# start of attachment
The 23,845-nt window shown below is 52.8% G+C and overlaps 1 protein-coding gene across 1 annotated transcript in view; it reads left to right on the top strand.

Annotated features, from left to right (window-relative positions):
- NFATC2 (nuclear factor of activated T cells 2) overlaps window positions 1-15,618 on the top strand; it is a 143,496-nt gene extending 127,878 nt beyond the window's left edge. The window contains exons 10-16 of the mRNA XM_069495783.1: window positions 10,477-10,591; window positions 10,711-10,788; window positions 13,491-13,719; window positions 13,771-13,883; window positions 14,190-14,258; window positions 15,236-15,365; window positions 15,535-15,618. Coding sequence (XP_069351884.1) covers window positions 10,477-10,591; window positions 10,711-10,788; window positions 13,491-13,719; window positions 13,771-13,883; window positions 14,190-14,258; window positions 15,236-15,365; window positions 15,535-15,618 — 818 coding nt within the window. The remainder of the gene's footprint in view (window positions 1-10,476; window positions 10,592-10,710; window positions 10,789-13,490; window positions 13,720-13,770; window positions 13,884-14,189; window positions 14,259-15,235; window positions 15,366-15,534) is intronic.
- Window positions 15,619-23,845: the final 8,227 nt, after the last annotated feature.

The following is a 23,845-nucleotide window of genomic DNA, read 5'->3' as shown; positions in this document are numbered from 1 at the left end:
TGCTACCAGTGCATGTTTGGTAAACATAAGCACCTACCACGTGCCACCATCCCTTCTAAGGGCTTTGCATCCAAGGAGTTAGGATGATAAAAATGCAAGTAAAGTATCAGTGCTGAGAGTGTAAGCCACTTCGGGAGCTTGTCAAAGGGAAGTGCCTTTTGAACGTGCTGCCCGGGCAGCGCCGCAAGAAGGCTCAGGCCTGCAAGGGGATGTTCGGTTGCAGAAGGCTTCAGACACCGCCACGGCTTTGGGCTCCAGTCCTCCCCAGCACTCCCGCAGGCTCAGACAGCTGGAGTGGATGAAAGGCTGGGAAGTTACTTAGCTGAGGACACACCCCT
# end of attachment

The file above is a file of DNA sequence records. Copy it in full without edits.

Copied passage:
The 23,845-nt window shown below is 52.8% G+C and overlaps 1 protein-coding gene across 1 annotated transcript in view; it reads left to right on the top strand.

Annotated features, from left to right (window-relative positions):
- NFATC2 (nuclear factor of activated T cells 2) overlaps window positions 1-15,618 on the top strand; it is a 143,496-nt gene extending 127,878 nt beyond the window's left edge. The window contains exons 10-16 of the mRNA XM_069495783.1: window positions 10,477-10,591; window positions 10,711-10,788; window positions 13,491-13,719; window positions 13,771-13,883; window positions 14,190-14,258; window positions 15,236-15,365; window positions 15,535-15,618. Coding sequence (XP_069351884.1) covers window positions 10,477-10,591; window positions 10,711-10,788; window positions 13,491-13,719; window positions 13,771-13,883; window positions 14,190-14,258; window positions 15,236-15,365; window positions 15,535-15,618 — 818 coding nt within the window. The remainder of the gene's footprint in view (window positions 1-10,476; window positions 10,592-10,710; window positions 10,789-13,490; window positions 13,720-13,770; window positions 13,884-14,189; window positions 14,259-15,235; window positions 15,366-15,534) is intronic.
- Window positions 15,619-23,845: the final 8,227 nt, after the last annotated feature.

The following is a 23,845-nucleotide window of genomic DNA, read 5'->3' as shown; positions in this document are numbered from 1 at the left end:
TGCTACCAGTGCATGTTTGGTAAACATAAGCACCTACCACGTGCCACCATCCCTTCTAAGGGCTTTGCATCCAAGGAGTTAGGATGATAAAAATGCAAGTAAAGTATCAGTGCTGAGAGTGTAAGCCACTTCGGGAGCTTGTCAAAGGGAAGTGCCTTTTGAACGTGCTGCCCGGGCAGCGCCGCAAGAAGGCTCAGGCCTGCAAGGGGATGTTCGGTTGCAGAAGGCTTCAGACACCGCCACGGCTTTGGGCTCCAGTCCTCCCCAGCACTCCCGCAGGCTCAGACAGCTGGAGTGGATGAAAGGCTGGGAAGTTACTTAGCTGAGGACACACCCCT